Business meetings make up some of the most personal contact a travel agent might have with a client. Even in the most informal of settings, there are protocols and a standard etiquette to follow that can make the difference between the success and failure of the meeting and the relationship.
Choosing the place for the meeting usually involves either an office setting, a public venue or a home setting. Any of these may be your own or the client’s. When the venue is of your choosing, make sure that all aspects of the setting are optimal for your meeting. Pay attention to each of your five senses. Ensure that the lighting is adequate, the noise levels are conducive to discussion, the setting is private enough for confidential matters, the temperature is neither too hot or too cold, no strong odors predominate and the setting appears orderly and calm. Take each of these factors into consideration well prior to your meeting as a matter of planning. Ask that you not be disturbed if meeting in your office. Arrive slightly earlier than your client to check on your setting if meeting outside the office.
Turn off your cell phone so you can give your full attention to the client. If you have presentation materials, handle them in a planned and orderly manner. You client will want to perceive you as highly capable and well organized. After all, you are in charge of planning their travels!
Dress appropriately for the meeting. Avoid heavy cologne and perfumes as many people object to strong smells. If you are in the client’s venue and you don’t know where to sit, simply ask. When you control the venue, direct your clients to a seat. Most business relationships are initially formal. As the parties get to know each other, the degree of formality may relax, but maintain a professional demeanor.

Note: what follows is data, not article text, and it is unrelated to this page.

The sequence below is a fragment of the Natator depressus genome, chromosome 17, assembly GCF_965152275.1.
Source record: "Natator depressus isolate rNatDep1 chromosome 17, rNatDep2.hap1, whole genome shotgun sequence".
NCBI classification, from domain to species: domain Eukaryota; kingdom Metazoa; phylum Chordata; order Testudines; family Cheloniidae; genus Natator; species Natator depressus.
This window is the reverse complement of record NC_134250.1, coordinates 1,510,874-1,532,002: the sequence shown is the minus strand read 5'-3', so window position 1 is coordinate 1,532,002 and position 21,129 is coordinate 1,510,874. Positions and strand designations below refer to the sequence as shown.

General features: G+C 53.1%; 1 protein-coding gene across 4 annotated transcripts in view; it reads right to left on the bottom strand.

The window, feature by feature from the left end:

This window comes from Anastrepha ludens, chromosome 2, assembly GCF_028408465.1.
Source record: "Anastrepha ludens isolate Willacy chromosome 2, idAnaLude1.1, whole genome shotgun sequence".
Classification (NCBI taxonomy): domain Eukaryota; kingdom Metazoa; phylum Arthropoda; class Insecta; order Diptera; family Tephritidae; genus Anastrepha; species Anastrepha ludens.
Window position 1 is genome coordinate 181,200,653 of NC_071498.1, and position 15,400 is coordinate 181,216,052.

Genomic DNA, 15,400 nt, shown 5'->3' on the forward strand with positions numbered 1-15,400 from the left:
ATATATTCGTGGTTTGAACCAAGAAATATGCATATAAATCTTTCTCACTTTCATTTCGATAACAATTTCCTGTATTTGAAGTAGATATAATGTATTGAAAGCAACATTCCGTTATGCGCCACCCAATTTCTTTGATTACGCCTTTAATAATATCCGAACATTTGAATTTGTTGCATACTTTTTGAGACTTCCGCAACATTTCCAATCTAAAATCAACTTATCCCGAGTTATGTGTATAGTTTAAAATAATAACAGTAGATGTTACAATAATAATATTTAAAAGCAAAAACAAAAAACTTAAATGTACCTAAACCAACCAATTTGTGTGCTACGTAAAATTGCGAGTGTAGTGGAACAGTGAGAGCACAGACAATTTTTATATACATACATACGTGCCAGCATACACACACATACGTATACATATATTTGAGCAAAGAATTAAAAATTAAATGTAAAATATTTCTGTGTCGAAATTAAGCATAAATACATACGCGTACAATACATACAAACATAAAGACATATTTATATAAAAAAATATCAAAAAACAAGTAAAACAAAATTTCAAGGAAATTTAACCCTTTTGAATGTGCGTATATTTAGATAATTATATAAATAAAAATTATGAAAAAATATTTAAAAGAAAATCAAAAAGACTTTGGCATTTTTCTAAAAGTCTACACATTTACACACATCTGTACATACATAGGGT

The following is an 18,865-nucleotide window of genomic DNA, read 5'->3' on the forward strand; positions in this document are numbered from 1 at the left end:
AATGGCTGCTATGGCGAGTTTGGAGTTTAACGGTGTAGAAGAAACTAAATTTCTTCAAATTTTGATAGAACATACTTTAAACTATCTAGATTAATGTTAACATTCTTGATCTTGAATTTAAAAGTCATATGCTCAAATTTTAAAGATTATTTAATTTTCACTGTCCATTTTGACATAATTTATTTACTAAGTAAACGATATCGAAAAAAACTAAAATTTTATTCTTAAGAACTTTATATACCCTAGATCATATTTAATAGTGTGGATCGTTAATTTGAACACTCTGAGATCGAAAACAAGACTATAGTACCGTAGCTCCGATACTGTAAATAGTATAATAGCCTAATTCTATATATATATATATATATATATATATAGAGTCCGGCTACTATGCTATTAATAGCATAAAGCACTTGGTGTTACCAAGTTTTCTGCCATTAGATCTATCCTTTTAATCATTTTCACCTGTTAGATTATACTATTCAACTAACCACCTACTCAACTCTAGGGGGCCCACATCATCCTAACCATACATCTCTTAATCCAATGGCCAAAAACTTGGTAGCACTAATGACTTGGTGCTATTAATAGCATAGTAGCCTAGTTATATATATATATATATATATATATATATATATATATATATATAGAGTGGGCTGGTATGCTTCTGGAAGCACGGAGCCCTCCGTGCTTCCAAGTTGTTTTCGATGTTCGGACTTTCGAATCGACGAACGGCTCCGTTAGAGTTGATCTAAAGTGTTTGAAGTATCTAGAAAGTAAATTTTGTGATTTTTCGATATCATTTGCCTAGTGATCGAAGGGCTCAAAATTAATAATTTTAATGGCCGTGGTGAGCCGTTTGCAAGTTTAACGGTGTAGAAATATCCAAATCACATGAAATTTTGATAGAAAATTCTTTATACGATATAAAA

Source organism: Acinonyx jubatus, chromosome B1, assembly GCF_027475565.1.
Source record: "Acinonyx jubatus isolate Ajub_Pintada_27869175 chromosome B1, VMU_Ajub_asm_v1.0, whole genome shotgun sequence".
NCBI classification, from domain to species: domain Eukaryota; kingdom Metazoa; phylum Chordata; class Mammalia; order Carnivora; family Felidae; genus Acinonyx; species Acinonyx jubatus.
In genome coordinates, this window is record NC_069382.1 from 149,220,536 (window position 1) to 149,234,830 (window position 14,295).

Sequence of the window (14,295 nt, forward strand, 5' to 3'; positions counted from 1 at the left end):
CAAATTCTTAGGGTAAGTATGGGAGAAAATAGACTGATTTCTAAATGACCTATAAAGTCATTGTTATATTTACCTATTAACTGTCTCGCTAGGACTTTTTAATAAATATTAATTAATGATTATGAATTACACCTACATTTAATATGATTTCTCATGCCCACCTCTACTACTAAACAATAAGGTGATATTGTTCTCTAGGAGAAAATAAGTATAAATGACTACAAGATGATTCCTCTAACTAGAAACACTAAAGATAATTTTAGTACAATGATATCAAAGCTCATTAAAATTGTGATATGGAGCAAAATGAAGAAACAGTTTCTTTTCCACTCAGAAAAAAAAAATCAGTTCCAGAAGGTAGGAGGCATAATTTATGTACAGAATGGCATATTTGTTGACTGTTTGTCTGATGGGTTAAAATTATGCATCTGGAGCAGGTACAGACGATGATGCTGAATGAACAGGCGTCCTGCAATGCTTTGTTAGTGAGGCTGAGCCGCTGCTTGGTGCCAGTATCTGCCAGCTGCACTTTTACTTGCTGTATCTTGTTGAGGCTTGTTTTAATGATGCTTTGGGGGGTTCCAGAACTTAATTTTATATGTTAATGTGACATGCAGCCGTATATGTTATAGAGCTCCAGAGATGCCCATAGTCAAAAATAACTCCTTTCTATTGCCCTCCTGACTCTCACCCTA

Listen attentively to your clients and give them visual cues that you are listening and they are being understood. Don’t hesitate to ask for clarity if you do not understand any point. If you don’t agree with anything the client might say, don’t interrupt but make a mental note to circle back around to the point. With the exception of polite small talk, stick to the purpose of the meeting and respect your client’s time. Be courteous. Remember that you are the expert and not to confound your clients with industry jargon. Demystify travel for the clients and make it understandable and accessible.
Professional conversations go in both directions. Intelligent conversation is more than “active listening”. Good conversation is also the art of smart questioning. To do a good job of travel planning you need a lot of information from the client. You need to understand not only what they want to achieve from a trip but how their last trip went. What went well? What went not so well? What would they do differently? How did they choose the destination about which they are now asking? All of this information is acquired by asking the question and then letting the client speak. From a strong client interview can come the information you will need to make intelligent recommendations based on your knowledge of product and suppliers. The client will feel far more comfortable that you have their interests at heart, that you will be acting as their advocate.
Wind up the meeting by covering any “action items” that each party needs to accomplish. Establish the timing for any follow up. Close with a handshake and by thanking the client for their time. Provide the clients with business cards and any important collateral.
Follow up with the client as promised and you will have successfully accomplished your business meeting. With a bit of planning and the proper degree of professional formality, you can assure yourself of better results from each meeting effort.
Tomorrow – Your Visual System